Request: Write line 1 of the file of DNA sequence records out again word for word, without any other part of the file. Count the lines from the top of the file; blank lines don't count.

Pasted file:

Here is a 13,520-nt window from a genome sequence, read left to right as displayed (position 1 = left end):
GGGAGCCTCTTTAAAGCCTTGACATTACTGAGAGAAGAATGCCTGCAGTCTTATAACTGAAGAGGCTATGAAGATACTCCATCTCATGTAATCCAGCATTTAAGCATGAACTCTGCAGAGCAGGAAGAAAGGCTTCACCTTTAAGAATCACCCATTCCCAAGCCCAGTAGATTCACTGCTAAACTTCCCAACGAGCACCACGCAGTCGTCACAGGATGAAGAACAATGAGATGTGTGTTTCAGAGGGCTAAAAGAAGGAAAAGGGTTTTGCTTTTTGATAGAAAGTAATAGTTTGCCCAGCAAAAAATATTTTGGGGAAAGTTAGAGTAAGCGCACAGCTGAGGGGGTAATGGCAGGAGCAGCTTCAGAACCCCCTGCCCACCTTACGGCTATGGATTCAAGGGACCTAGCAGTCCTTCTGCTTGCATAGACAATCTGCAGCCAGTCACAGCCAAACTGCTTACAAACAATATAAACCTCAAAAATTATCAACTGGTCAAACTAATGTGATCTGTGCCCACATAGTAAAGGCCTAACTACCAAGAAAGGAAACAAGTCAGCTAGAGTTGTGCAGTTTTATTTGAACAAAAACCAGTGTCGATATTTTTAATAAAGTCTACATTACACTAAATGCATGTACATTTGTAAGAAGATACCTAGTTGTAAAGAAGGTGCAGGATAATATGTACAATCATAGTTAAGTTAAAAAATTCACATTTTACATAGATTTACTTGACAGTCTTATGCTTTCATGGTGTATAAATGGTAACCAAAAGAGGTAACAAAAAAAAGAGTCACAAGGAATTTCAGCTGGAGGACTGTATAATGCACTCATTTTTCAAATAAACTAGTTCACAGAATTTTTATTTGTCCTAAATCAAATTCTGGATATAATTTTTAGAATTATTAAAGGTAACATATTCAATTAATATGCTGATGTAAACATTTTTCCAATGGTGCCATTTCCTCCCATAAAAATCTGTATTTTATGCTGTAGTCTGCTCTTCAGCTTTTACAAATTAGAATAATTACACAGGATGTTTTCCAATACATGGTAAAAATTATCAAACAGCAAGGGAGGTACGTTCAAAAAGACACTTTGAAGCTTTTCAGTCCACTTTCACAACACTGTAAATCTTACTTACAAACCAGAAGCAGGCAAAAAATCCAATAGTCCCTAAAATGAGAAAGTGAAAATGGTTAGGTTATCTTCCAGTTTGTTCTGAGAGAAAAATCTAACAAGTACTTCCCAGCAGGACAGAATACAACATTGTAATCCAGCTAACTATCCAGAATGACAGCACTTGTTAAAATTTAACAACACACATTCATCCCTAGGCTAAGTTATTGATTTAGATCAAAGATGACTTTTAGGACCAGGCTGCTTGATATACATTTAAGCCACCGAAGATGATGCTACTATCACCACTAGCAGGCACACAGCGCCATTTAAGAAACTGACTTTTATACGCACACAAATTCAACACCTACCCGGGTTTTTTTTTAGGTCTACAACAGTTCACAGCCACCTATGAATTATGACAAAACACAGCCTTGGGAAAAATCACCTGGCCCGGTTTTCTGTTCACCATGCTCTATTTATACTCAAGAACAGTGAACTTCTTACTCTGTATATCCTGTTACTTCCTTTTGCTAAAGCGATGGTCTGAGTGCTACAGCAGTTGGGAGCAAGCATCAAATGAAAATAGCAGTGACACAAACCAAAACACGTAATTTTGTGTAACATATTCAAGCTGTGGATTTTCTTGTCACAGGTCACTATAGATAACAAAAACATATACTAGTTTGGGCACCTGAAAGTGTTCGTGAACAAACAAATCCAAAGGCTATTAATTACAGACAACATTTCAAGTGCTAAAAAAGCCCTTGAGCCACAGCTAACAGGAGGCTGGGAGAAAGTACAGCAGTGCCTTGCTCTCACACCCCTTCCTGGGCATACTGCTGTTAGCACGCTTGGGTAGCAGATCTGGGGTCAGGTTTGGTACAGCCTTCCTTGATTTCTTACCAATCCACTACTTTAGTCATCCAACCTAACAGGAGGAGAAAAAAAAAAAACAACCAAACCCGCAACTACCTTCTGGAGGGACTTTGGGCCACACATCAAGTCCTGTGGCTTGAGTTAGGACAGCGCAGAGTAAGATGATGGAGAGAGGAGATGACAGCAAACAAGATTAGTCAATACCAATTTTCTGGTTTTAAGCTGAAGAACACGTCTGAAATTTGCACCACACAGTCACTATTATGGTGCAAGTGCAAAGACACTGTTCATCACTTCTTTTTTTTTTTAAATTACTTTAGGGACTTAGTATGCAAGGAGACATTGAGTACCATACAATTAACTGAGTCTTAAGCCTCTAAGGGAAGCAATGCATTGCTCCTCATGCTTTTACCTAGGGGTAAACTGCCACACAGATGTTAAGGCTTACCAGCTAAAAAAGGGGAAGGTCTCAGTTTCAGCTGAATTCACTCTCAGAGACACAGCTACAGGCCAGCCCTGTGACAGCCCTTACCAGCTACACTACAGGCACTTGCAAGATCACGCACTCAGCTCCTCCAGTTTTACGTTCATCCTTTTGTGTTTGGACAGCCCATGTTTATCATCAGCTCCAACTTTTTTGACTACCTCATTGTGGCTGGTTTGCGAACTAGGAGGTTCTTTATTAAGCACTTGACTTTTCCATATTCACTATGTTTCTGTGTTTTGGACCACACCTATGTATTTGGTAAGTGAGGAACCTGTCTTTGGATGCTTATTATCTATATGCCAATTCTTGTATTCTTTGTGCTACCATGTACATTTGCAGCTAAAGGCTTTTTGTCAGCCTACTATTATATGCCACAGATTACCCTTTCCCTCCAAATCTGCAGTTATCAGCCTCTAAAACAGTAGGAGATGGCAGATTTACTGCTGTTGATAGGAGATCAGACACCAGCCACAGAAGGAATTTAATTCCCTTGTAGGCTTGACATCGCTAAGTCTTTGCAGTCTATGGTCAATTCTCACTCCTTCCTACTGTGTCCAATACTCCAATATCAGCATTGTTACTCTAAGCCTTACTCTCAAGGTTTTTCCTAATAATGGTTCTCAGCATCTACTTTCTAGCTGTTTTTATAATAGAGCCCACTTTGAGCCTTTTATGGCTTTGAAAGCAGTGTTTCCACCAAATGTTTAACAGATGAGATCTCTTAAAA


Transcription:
Here is a 13,520-nt window from a genome sequence, read left to right as displayed (position 1 = left end):